Bindmans LLP is a member of the Police Action Lawyers Group (PALG), and a firm that represents victims of police brutality, having done so for many years. We share below today’s statement from PALG:
The 40 law firms, barristers and rights organisations who comprise the Police Action Lawyers Group have been representing individuals for over 30 years in challenging the failures, misconduct and brutality of police forces across the country.
We have, and continue to, represent thousands of women and girls who have been wrongly detained and/or assaulted by police, who have been spied on and deceived by police, who have reported exploitation, violence and sexual assault to the police only to be dismissed, and women who have been mistreated by a criminal justice system which does not seem capable of accommodating their needs. We also represent the families of women and girls who were murdered by men following police inaction or who died in custody because of poor care.
The threads running through all of these cases – and through every police force we litigate against – are endemic misogyny and casual sexism, more often than not compounded by other forms of discrimination: race, disability, sexual orientation etc. Nowhere was this more graphically demonstrated than in the police behaviour following the murders of two black women Bibaa Henry and Nicole Smallman on 6 June 2020. When police forces fail women in this way they, consciously or otherwise, reinforce and uphold oppressive patriarchal structures in our society at large.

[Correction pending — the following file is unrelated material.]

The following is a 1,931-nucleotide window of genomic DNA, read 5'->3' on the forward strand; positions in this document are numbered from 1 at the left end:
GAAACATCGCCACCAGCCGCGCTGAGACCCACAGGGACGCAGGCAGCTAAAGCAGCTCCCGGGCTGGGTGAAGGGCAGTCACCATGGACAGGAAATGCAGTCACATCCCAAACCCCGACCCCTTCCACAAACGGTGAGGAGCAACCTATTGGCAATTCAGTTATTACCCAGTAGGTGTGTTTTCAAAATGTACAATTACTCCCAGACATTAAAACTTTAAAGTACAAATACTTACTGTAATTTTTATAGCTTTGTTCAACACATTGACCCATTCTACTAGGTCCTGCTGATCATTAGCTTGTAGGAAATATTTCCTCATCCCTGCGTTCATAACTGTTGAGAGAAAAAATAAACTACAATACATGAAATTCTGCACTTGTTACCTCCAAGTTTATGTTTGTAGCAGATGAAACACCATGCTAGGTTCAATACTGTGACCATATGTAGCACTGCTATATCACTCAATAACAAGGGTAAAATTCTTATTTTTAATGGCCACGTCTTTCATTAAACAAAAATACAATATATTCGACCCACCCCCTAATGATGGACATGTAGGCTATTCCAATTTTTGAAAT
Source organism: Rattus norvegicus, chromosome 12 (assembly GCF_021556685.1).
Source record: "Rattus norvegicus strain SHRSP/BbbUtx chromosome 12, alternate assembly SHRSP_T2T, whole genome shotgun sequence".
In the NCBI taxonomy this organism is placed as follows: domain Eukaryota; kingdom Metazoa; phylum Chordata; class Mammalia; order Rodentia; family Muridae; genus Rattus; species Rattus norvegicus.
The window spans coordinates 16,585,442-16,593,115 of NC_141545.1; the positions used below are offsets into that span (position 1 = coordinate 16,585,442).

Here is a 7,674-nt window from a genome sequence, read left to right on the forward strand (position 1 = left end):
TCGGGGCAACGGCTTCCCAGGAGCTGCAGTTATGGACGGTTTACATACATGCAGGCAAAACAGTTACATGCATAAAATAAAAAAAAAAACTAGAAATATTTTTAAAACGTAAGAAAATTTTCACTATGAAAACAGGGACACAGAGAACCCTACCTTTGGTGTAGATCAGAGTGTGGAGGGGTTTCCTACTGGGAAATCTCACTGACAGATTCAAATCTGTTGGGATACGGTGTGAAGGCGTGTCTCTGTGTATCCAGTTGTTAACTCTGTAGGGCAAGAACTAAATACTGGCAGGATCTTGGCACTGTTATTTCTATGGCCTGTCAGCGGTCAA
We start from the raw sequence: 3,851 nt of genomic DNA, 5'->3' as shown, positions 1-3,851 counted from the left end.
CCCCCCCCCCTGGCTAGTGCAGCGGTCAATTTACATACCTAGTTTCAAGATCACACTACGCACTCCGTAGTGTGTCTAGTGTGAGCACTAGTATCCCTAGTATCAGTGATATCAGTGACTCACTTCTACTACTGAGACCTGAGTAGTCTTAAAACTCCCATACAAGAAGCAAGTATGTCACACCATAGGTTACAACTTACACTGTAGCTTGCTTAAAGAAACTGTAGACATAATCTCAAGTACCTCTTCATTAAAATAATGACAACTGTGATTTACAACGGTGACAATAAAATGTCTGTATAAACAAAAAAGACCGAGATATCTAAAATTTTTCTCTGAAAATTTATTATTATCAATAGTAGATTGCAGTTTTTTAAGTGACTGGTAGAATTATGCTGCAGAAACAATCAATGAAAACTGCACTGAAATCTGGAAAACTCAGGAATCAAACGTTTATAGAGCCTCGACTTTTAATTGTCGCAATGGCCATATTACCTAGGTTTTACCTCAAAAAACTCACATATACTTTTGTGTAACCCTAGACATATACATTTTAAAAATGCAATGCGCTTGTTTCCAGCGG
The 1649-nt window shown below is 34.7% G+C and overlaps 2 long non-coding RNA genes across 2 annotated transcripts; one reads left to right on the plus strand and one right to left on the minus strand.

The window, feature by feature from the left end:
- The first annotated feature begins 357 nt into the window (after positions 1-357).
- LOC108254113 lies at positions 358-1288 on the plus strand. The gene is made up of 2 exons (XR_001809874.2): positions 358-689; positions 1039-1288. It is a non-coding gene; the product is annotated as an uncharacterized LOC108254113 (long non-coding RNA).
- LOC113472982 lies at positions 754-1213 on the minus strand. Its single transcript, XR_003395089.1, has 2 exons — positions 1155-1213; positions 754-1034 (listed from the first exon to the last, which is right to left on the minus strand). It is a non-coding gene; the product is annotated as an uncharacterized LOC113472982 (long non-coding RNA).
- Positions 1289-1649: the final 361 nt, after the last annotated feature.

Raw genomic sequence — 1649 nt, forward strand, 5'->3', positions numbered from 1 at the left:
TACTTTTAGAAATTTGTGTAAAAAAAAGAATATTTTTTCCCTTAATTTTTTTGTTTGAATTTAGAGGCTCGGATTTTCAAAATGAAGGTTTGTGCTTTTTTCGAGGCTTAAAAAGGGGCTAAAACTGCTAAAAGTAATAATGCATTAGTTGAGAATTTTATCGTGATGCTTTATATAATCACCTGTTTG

The harrowing circumstances of Sarah Everard’s death will have struck a chord with every one of the families we represent. For us as lawyers, it combined some of the worst features of our individual cases into one shocking whole. The man who so brutally murdered Sarah Everard was only able to do so because he was a police officer. He was also the product of a long-standing and deep-rooted organisational culture which routinely dismisses and denigrates women. That culture is legitimised and perpetuated by senior officers who take no action, and is rewarded by government in handing over yet greater powers while at the same time proposing to undermine the only redress available in most cases: the Human Rights Act, and by continuing to erode publicly funded access to justice.
Tinkering with a fundamentally broken system by reviewing disciplinary processes will not fix it. The hundreds of recommendations on improving policing, going back to Stephen Lawrence’s murder, have not fixed it. An inquiry without statutory powers cannot hope to fix it. The inquiry now proposed must be placed on a statutory footing, must draw on the huge range of expert voices and existing work in this area (for example, the recent HMICFRS report on policing VAWG), and must unflinchingly examine why police forces continue to fail women and girls.